Thai junta’s “reconciliation” fails to stem separatist insurgency

By John Roberts
5 March 2007

The continuing insurgency in southern Thailand is compounding the deepening problems confronting the military junta that took power last September. One of General Sonthi Boonyaratklin’s stated reasons for ousting Prime Minister Thaksin Shinawatra was his government’s heavy-handed repression in the country’s predominantly Muslim southern provinces, which inflamed separatist sentiment. The junta has failed to end the violence, however.

Coordinated bomb attacks in the four southern provinces on February 18 killed eight and injured more than 50 people. The 29 blasts, along with 20 other attacks, took place within a 45-minute period. It was the first coordinated offensive across the provinces of Yala, Pattani, Narathiwat and Songkhla. Karaoke lounges, hotels, schools, petrol stations and electricity transmissions stations were hit.

The next day, four more bombings killed an army officer and wounded two soldiers and 13 civilians. Armed insurgents also ambushed soldiers protecting school teachers. Schools and teachers have been a particular target: 60 teachers and 10 students have died and 110 schools have been torched over the past three years.

Since 2004, insurgents have killed about 2,000 people. Separatist groups have not only attacked ethnic Thais, who are mainly Buddhist, but members of the country’s Muslim Malay minority who cooperate with the government or serve as state officials. At least 24 people have been beheaded, and recently Buddhist monks and symbols of Buddhism have been targetted.

Military officials claimed that the February 18-19 attacks were timed to coincide with the Chinese New Year and were aimed at Sino-Thai businesses, some of which are prominent in the rubber industry, the region’s largest employer. On February 21, the largest rubber warehouse in the south, at Yala City, was set alight, destroying 5,000 tonnes of rubber worth $US11 million.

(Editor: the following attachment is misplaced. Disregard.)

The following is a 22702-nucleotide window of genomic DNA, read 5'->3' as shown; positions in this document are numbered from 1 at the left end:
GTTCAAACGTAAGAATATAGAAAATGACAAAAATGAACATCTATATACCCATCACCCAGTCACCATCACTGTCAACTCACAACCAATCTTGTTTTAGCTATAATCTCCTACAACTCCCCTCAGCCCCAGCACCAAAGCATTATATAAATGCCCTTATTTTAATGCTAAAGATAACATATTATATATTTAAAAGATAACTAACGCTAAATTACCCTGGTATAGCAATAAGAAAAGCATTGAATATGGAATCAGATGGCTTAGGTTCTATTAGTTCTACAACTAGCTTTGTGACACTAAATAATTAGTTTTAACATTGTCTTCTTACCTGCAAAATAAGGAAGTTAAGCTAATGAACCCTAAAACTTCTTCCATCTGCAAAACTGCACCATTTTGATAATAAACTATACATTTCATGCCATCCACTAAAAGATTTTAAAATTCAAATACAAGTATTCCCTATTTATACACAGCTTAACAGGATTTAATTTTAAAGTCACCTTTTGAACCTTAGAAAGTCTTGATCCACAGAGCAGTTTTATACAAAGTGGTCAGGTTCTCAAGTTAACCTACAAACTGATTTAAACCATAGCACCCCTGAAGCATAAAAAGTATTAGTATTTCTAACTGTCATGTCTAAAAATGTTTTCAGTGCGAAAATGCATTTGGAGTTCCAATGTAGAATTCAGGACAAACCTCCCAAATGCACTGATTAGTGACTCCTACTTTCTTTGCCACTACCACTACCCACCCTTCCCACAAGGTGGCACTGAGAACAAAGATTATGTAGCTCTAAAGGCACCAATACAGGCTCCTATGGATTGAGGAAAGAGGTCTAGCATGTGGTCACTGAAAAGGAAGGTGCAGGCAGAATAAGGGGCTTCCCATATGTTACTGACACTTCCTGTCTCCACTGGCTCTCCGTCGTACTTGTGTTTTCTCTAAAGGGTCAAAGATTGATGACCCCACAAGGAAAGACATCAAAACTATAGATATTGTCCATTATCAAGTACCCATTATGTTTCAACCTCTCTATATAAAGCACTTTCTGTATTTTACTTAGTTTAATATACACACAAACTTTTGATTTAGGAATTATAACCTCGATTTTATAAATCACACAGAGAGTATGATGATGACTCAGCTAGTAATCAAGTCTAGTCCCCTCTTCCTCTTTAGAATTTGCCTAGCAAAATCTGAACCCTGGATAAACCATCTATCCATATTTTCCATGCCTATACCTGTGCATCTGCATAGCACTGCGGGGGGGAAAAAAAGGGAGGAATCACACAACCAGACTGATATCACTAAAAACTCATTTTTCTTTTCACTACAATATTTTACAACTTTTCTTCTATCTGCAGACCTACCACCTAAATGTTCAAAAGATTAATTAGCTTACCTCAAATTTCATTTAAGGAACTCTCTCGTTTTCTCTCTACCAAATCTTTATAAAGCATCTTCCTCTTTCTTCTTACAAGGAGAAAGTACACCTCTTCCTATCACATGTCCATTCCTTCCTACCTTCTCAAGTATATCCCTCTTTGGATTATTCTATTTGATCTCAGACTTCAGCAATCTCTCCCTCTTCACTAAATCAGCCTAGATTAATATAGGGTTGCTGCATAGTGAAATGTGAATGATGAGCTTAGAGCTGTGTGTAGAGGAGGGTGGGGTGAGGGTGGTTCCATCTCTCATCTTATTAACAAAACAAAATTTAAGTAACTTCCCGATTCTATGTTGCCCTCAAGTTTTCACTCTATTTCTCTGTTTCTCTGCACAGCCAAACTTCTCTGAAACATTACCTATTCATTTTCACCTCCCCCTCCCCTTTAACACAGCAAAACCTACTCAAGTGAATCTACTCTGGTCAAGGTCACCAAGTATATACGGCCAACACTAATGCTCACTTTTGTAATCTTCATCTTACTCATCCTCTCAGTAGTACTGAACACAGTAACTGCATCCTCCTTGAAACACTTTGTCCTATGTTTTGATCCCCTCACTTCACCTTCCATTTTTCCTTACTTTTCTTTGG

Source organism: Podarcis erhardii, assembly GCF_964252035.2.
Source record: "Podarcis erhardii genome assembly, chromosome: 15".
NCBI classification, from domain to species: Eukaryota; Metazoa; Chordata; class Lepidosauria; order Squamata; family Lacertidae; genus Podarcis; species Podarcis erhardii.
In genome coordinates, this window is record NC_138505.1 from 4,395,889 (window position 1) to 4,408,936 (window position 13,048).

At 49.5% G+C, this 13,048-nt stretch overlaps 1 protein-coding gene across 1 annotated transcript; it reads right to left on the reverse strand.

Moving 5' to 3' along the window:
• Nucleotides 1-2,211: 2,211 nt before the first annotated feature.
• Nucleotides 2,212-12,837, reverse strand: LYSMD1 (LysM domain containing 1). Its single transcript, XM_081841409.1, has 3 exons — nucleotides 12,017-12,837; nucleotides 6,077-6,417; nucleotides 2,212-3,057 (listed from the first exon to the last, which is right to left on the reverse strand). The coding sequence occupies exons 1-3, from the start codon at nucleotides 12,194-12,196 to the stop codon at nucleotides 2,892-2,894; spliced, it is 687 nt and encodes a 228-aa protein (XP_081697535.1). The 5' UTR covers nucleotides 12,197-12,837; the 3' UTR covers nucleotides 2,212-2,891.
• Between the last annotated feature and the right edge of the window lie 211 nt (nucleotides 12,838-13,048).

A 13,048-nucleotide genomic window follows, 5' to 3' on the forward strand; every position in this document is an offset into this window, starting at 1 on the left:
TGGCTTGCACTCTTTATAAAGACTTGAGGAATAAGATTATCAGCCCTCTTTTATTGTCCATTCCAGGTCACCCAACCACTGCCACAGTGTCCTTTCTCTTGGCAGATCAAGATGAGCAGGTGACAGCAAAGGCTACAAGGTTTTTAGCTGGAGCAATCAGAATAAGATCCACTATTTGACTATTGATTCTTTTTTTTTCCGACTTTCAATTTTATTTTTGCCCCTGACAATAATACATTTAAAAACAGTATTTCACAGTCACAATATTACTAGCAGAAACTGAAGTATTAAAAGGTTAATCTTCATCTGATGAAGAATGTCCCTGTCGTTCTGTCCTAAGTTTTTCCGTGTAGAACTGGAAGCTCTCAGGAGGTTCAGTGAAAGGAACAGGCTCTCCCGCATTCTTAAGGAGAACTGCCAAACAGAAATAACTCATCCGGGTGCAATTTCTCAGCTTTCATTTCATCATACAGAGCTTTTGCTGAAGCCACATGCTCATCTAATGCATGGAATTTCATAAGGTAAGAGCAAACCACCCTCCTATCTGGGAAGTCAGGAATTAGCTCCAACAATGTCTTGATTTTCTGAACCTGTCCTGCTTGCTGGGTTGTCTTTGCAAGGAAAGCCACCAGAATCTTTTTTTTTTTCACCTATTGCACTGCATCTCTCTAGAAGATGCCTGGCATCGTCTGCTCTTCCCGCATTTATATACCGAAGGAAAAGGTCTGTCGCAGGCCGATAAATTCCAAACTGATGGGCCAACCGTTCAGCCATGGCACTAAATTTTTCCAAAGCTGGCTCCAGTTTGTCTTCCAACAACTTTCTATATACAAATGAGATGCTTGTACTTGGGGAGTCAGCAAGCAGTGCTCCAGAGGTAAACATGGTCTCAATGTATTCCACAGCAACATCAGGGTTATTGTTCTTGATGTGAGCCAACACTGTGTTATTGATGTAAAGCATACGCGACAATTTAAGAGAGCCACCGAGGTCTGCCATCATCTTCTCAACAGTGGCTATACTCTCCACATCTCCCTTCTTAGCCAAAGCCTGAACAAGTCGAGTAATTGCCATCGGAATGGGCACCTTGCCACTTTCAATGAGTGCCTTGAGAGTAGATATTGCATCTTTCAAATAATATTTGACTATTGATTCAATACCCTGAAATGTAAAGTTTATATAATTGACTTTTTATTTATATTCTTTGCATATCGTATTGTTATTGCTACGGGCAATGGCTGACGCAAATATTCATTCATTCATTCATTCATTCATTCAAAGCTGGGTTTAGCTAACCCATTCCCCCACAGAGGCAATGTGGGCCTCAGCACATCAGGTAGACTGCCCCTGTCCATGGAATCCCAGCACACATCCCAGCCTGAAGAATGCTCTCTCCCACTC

General Sonthi and the junta’s prime minister, Surayud Chulanont, claim to have been pursuing talks with insurgent groups, including the Pattani United Liberation Organisation, Barisan Revolusi Nascional-Koordinasi and the Gerak Mudjahideen Islamic Pattani. But many separatist groups are not under the control of these organisations and may not be even known to the government.

The Thai generals have attempted to enlist the support of the Malaysian government and former Malaysian Prime Minister Mahathir Mohamad. But according to an Asia Times article, the Bangkok government allowed talks brokered by Mahathir to lapse because “the exiled and elderly insurgent representatives no longer hold sway over the younger generation of Muslim fighters”.

Prime Minister Surayud declared recently that the conciliatory approach was not working. “We can’t see the results in three or four months because the painful feelings of southern people in the past four years run deep,” he declared. Interior Minister Aree Wong-Araya, who like coup leader Sonthi is a Muslim, told a seminar on February 17 that the insurgents were winning greater support from local people.

Songkhla University political scientist Srisompob Jitpiromsri told the International Herald Tribune on February 25: “The momentum of violence in now beyond the control of government policy ... [the insurgents] have the upper hand.” He said that in the “red zones, it is already a war situation. It is different now from last year, from the last two years.”